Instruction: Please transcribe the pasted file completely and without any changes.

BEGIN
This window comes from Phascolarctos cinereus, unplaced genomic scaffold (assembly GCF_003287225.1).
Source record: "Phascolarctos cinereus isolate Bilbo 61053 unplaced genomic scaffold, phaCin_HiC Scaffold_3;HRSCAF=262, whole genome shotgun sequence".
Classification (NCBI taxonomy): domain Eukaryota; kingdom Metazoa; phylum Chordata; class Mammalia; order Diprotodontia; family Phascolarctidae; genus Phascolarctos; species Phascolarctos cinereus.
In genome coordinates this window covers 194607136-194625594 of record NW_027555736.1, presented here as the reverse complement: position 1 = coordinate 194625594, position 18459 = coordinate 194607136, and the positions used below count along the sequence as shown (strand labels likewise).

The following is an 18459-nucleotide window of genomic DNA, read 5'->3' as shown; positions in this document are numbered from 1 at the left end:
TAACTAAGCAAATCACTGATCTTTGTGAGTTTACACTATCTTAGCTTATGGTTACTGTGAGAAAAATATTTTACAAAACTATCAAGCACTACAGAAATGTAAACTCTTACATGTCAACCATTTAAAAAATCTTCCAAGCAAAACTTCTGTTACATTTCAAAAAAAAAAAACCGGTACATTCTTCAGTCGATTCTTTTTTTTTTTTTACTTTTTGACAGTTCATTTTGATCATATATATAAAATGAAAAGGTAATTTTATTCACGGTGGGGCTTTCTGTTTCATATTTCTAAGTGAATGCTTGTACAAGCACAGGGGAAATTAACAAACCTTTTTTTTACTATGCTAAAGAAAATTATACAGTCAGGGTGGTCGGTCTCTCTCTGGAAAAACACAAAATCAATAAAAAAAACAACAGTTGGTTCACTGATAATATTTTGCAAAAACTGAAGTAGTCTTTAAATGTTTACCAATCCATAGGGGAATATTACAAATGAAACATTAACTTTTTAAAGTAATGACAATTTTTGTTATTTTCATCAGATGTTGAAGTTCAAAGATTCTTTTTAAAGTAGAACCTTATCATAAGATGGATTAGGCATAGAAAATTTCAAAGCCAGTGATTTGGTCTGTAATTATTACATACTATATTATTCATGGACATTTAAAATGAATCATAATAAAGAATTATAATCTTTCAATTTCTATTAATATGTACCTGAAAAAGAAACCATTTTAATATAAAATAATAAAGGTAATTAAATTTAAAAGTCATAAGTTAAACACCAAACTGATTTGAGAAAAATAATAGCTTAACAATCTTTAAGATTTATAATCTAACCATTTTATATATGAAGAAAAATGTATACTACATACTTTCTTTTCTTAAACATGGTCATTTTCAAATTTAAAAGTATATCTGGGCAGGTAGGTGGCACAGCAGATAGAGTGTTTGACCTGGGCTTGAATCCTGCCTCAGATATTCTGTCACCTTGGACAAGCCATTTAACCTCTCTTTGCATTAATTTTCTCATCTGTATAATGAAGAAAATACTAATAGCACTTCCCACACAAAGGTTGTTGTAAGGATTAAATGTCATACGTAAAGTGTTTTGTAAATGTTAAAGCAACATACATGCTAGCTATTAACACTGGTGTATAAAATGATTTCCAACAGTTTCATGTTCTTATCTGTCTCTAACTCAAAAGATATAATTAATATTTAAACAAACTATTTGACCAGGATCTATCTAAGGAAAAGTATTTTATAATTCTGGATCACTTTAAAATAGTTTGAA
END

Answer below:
This window comes from Phascolarctos cinereus, unplaced genomic scaffold (assembly GCF_003287225.1).
Source record: "Phascolarctos cinereus isolate Bilbo 61053 unplaced genomic scaffold, phaCin_HiC Scaffold_3;HRSCAF=262, whole genome shotgun sequence".
Classification (NCBI taxonomy): domain Eukaryota; kingdom Metazoa; phylum Chordata; class Mammalia; order Diprotodontia; family Phascolarctidae; genus Phascolarctos; species Phascolarctos cinereus.
In genome coordinates this window covers 194607136-194625594 of record NW_027555736.1, presented here as the reverse complement: position 1 = coordinate 194625594, position 18459 = coordinate 194607136, and the positions used below count along the sequence as shown (strand labels likewise).

The following is an 18459-nucleotide window of genomic DNA, read 5'->3' as shown; positions in this document are numbered from 1 at the left end:
TAACTAAGCAAATCACTGATCTTTGTGAGTTTACACTATCTTAGCTTATGGTTACTGTGAGAAAAATATTTTACAAAACTATCAAGCACTACAGAAATGTAAACTCTTACATGTCAACCATTTAAAAAATCTTCCAAGCAAAACTTCTGTTACATTTCAAAAAAAAAAAACCGGTACATTCTTCAGTCGATTCTTTTTTTTTTTTTACTTTTTGACAGTTCATTTTGATCATATATATAAAATGAAAAGGTAATTTTATTCACGGTGGGGCTTTCTGTTTCATATTTCTAAGTGAATGCTTGTACAAGCACAGGGGAAATTAACAAACCTTTTTTTTACTATGCTAAAGAAAATTATACAGTCAGGGTGGTCGGTCTCTCTCTGGAAAAACACAAAATCAATAAAAAAAACAACAGTTGGTTCACTGATAATATTTTGCAAAAACTGAAGTAGTCTTTAAATGTTTACCAATCCATAGGGGAATATTACAAATGAAACATTAACTTTTTAAAGTAATGACAATTTTTGTTATTTTCATCAGATGTTGAAGTTCAAAGATTCTTTTTAAAGTAGAACCTTATCATAAGATGGATTAGGCATAGAAAATTTCAAAGCCAGTGATTTGGTCTGTAATTATTACATACTATATTATTCATGGACATTTAAAATGAATCATAATAAAGAATTATAATCTTTCAATTTCTATTAATATGTACCTGAAAAAGAAACCATTTTAATATAAAATAATAAAGGTAATTAAATTTAAAAGTCATAAGTTAAACACCAAACTGATTTGAGAAAAATAATAGCTTAACAATCTTTAAGATTTATAATCTAACCATTTTATATATGAAGAAAAATGTATACTACATACTTTCTTTTCTTAAACATGGTCATTTTCAAATTTAAAAGTATATCTGGGCAGGTAGGTGGCACAGCAGATAGAGTGTTTGACCTGGGCTTGAATCCTGCCTCAGATATTCTGTCACCTTGGACAAGCCATTTAACCTCTCTTTGCATTAATTTTCTCATCTGTATAATGAAGAAAATACTAATAGCACTTCCCACACAAAGGTTGTTGTAAGGATTAAATGTCATACGTAAAGTGTTTTGTAAATGTTAAAGCAACATACATGCTAGCTATTAACACTGGTGTATAAAATGATTTCCAACAGTTTCATGTTCTTATCTGTCTCTAACTCAAAAGATATAATTAATATTTAAACAAACTATTTGACCAGGATCTATCTAAGGAAAAGTATTTTATAATTCTGGATCACTTTAAAATAGTTTGAA